“I have been working in this country for the past 20 years. This is what we do. This is our job,” Mahbooba Seraj, Founder, Afghan Women’s Network, National Public Radio.
After twenty years of war in Afghanistan, the US and international community should not abandon the hard road ahead for peacebuilding. Long-term support for civil society activists, women’s movements, youth, and all those working for positive change in the country is needed now more than ever.
Trying to solve conflicts by intervening with solutions – whether military campaigns on development programs – that are designed by external “experts” is not working.
Supporting locally-led peacebuilding, human rights, and reconciliation efforts offers much more promise for creating durable solutions. Local peacebuilders understand the conflict dynamics, historical relationships, culture, and deep-seated grievances much better than outsiders and are better equipped to design and lead efforts that can succeed. The international community has an important role to play in supporting, funding, and amplifying the work of local peacebuilding.
The 9/11 attacks ended the myth that the US was immune from the kind of insecurity that many others in the world experience every day. But this should also open our eyes to the undeniable connection we have to the rest of the world. As Martin Luther King Jr. taught years ago, “Injustice anywhere is a threat to justice everywhere.” This does not mean we need to launch more wars in the name of human rights and democracy. Indeed, such wars have proven failures time and again. What it means is that we cannot turn our backs on communities caught in systems of oppression and violence. Whether here in our own country or around the world. Building peace worldwide starts by building peace at home.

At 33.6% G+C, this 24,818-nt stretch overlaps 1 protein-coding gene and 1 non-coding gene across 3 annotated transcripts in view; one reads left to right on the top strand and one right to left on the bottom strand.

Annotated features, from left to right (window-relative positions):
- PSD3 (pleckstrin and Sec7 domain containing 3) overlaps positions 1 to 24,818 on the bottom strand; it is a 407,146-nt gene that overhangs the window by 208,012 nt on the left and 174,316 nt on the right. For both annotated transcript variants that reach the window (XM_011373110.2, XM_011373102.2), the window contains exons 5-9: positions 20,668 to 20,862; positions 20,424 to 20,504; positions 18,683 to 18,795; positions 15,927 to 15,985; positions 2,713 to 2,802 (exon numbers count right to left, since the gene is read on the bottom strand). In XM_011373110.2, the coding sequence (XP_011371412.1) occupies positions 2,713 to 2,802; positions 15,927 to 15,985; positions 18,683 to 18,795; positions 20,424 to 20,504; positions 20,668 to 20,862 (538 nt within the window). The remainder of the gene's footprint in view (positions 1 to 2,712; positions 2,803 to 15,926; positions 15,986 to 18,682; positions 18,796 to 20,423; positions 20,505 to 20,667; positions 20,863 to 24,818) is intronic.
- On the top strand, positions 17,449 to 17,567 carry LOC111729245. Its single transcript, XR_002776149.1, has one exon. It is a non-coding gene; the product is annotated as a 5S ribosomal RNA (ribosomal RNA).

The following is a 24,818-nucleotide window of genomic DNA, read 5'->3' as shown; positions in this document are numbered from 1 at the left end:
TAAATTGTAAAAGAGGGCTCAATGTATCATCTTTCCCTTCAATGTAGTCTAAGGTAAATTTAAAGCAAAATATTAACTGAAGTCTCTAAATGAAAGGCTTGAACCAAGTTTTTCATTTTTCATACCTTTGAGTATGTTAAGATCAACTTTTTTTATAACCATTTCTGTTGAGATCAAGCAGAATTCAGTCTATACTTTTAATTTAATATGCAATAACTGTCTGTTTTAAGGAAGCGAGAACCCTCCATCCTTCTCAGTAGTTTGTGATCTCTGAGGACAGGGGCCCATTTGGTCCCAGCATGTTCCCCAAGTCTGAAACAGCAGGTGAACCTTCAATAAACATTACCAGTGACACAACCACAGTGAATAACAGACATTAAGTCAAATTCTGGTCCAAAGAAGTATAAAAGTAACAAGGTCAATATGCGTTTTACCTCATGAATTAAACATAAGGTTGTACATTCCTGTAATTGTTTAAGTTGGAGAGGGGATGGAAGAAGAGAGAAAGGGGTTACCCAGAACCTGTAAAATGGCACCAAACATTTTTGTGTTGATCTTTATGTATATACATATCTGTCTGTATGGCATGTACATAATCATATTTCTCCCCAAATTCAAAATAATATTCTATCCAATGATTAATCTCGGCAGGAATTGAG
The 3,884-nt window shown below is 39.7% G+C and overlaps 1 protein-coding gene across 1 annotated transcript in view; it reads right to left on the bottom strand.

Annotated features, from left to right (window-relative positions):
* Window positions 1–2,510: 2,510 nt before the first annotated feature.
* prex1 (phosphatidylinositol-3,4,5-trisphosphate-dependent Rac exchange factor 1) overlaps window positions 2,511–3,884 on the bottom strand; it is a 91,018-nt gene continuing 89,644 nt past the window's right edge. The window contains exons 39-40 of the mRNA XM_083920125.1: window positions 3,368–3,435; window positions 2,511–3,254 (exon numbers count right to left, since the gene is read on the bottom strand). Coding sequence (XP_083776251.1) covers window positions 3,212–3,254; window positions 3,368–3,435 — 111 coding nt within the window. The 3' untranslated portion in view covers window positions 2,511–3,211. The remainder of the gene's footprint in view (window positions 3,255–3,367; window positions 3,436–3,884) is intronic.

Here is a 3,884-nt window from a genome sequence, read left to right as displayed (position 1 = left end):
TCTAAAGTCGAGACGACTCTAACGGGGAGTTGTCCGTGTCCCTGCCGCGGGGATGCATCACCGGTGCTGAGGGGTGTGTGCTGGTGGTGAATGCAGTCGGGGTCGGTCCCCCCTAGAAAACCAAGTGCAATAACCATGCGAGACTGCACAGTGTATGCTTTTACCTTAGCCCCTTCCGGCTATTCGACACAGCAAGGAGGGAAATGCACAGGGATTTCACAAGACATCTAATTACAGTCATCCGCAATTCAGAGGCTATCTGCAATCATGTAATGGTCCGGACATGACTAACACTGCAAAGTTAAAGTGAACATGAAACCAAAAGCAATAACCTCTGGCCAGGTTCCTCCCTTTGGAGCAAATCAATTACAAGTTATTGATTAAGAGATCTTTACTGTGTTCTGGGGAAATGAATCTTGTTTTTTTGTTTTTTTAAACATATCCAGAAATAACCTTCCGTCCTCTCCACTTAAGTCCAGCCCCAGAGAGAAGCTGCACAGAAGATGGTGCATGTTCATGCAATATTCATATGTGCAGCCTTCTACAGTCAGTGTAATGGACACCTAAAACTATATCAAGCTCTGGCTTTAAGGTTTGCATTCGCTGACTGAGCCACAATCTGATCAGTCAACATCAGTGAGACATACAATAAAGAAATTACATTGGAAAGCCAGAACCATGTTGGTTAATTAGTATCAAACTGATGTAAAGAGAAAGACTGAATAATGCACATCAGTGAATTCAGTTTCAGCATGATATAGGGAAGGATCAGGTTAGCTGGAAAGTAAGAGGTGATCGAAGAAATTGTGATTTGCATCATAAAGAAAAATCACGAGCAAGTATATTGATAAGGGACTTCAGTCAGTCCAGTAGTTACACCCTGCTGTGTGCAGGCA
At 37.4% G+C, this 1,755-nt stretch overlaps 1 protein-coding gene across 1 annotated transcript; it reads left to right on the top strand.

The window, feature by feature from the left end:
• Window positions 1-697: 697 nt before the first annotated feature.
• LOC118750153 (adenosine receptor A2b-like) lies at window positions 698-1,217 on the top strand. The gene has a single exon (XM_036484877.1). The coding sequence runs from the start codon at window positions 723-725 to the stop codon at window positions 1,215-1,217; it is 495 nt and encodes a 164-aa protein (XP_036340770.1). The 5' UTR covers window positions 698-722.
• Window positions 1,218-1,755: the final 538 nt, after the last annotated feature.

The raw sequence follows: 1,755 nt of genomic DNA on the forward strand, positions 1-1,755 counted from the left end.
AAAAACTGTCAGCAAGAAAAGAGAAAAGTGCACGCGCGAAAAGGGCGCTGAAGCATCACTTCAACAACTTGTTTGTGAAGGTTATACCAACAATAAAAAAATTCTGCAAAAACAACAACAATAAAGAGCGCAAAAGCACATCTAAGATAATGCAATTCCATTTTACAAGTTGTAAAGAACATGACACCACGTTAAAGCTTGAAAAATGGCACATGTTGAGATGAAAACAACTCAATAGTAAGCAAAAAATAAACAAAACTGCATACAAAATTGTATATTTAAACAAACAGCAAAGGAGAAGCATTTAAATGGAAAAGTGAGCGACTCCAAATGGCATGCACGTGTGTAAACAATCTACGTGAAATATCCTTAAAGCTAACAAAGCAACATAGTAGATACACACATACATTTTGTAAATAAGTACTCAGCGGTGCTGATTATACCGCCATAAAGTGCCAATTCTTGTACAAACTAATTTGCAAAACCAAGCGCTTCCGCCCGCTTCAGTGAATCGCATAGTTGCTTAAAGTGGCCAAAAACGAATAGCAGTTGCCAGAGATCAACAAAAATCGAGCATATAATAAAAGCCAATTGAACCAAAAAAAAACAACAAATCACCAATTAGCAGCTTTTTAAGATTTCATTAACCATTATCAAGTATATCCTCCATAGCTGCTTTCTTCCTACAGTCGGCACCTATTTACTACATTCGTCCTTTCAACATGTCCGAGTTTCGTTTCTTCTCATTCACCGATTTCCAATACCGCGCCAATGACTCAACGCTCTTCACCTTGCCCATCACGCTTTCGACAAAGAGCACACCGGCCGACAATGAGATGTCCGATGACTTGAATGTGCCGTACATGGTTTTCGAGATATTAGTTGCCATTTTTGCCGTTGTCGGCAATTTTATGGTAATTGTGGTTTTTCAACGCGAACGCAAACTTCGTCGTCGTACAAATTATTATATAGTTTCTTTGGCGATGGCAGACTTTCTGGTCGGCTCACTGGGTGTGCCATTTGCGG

Local communities working for peace and justice in the US have understood this interconnection for generations. The TRUST Network is building a locally-led violence prevention and peacebuilding infrastructure in the US to help reduce conflict in our own communities. The US Truth, Racial Healing, and Transformation Movement supports local racial healing and calls for a national truth commission. Local peacebuilding is not something that happens in far off war zones. It is a global movement in which we can participate every day.
What might have happened if the US had responded to the 9/11 attacks by mobilizing the international community to invest in coordinated intelligence sharing, terrorism prevention, and peacebuilding – instead of a global war? What if the international community invested the $14 trillion that violent conflict costs the world each year in supporting locally-led peacebuilding? What if we spent just 1% of the US military budget – around $800 billion each year – on supporting local people building peace in their own societies?
Locally-led peacebuilding is far more effective, less costly, and more humane than military intervention to address the problems our world faces. Twenty years on from the attacks of 9/11, it’s time we learn from local peacebuilders and their tireless work in communities around the world – and time we start investing where it matters most.